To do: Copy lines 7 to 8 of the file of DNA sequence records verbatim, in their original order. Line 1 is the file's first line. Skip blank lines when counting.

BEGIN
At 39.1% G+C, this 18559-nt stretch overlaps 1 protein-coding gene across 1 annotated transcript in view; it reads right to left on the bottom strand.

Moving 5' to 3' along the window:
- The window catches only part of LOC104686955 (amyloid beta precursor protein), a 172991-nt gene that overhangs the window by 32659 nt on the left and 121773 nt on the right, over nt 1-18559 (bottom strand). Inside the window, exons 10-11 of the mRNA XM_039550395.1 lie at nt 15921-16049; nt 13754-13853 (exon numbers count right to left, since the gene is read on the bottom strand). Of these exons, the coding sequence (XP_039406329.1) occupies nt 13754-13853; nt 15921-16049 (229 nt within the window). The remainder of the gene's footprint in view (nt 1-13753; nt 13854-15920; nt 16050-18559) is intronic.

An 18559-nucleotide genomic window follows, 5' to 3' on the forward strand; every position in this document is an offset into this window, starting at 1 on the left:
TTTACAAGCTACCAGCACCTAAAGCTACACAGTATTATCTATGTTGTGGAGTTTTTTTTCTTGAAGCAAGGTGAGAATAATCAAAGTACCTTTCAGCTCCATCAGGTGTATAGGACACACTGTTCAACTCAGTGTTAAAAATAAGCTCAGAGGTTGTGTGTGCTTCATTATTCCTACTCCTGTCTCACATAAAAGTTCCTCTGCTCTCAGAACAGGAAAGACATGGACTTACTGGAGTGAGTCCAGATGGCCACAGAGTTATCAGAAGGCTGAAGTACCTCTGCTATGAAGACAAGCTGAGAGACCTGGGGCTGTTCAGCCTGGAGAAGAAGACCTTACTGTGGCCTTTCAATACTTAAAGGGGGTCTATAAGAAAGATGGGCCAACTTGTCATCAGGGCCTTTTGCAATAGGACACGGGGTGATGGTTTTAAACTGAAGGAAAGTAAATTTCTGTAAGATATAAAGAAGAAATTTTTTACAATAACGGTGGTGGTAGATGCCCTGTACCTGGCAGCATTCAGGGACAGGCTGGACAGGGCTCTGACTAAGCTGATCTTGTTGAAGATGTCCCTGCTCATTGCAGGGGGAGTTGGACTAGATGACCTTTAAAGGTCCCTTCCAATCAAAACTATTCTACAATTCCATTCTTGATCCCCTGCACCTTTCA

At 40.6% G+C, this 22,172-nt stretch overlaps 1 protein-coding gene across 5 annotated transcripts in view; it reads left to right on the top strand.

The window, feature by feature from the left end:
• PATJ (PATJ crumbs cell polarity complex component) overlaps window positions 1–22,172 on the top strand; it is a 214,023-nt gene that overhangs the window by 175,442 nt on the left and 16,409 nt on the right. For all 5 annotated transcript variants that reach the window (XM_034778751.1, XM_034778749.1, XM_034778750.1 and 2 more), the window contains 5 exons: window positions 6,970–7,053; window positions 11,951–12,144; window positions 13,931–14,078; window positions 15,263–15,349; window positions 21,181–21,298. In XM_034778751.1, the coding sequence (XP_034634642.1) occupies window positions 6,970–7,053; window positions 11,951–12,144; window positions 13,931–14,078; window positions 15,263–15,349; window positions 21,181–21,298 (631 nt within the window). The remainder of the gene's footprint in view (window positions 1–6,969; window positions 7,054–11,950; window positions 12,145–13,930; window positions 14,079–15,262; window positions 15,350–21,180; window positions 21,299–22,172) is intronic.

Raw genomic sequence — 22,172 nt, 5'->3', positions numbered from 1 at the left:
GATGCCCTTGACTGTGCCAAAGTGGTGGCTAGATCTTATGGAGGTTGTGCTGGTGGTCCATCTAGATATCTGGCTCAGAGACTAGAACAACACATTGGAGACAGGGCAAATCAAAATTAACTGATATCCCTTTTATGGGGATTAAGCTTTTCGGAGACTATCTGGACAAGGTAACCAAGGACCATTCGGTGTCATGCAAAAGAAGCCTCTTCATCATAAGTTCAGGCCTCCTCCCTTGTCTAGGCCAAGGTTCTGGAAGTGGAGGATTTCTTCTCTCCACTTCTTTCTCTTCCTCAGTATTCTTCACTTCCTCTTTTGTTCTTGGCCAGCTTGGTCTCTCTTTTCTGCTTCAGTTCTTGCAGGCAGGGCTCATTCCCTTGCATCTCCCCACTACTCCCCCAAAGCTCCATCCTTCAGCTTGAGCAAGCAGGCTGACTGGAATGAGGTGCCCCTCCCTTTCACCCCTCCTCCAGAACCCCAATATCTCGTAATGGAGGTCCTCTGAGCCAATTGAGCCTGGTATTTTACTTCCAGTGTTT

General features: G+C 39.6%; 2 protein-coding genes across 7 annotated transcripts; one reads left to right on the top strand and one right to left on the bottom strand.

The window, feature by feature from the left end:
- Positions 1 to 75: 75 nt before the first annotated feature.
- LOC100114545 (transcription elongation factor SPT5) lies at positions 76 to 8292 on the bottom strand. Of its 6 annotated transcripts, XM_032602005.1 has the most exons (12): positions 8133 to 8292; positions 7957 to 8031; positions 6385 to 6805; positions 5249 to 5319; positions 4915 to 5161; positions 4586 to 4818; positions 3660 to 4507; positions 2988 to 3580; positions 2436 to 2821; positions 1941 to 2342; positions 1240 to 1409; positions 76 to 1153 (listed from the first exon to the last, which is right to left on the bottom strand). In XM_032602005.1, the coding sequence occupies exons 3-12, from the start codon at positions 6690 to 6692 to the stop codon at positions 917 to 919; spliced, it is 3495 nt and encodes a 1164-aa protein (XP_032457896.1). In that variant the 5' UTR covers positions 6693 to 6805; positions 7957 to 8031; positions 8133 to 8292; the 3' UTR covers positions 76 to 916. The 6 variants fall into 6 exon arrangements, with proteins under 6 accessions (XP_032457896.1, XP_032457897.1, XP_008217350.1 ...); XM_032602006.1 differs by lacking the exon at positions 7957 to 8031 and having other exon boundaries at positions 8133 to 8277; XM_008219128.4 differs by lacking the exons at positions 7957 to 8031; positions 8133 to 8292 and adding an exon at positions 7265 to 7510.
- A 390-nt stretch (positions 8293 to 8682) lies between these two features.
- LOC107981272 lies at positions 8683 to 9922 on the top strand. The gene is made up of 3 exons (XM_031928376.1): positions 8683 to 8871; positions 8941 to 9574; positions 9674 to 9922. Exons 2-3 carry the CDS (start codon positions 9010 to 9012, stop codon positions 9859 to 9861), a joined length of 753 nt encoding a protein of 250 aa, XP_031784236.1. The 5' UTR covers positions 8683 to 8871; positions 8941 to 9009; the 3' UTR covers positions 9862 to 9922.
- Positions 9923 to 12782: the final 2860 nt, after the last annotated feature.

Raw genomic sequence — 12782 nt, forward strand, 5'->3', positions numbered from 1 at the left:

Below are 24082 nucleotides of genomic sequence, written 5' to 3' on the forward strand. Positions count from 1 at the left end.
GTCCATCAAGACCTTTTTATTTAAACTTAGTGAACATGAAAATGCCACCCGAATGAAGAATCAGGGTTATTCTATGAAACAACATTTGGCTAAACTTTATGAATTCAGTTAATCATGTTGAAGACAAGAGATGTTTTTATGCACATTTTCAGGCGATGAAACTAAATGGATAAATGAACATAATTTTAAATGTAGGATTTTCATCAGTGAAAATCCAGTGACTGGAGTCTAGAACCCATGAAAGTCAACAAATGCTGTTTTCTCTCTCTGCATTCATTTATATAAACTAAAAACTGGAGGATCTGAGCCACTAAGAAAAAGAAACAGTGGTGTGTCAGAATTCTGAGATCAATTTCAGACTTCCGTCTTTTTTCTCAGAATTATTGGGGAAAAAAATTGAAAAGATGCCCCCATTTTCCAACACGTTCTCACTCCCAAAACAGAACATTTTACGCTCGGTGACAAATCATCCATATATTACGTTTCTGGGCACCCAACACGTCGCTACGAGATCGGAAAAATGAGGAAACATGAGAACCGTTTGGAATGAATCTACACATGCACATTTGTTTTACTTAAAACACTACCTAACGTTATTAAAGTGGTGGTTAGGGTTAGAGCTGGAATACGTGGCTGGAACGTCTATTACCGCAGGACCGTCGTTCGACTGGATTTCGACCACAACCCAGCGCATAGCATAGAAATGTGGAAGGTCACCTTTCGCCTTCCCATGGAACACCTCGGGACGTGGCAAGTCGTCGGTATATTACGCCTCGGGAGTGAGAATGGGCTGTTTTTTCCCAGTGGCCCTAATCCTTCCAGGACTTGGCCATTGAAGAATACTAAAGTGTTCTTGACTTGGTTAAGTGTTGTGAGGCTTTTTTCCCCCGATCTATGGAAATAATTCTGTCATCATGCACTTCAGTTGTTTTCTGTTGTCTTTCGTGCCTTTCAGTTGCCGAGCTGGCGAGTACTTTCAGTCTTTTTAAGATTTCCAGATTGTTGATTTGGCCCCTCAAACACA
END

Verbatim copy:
The window, feature by feature from the left end:
• PATJ (PATJ crumbs cell polarity complex component) overlaps window positions 1–22,172 on the top strand; it is a 214,023-nt gene that overhangs the window by 175,442 nt on the left and 16,409 nt on the right. For all 5 annotated transcript variants that reach the window (XM_034778751.1, XM_034778749.1, XM_034778750.1 and 2 more), the window contains 5 exons: window positions 6,970–7,053; window positions 11,951–12,144; window positions 13,931–14,078; window positions 15,263–15,349; window positions 21,181–21,298. In XM_034778751.1, the coding sequence (XP_034634642.1) occupies window positions 6,970–7,053; window positions 11,951–12,144; window positions 13,931–14,078; window positions 15,263–15,349; window positions 21,181–21,298 (631 nt within the window). The remainder of the gene's footprint in view (window positions 1–6,969; window positions 7,054–11,950; window positions 12,145–13,930; window positions 14,079–15,262; window positions 15,350–21,180; window positions 21,299–22,172) is intronic.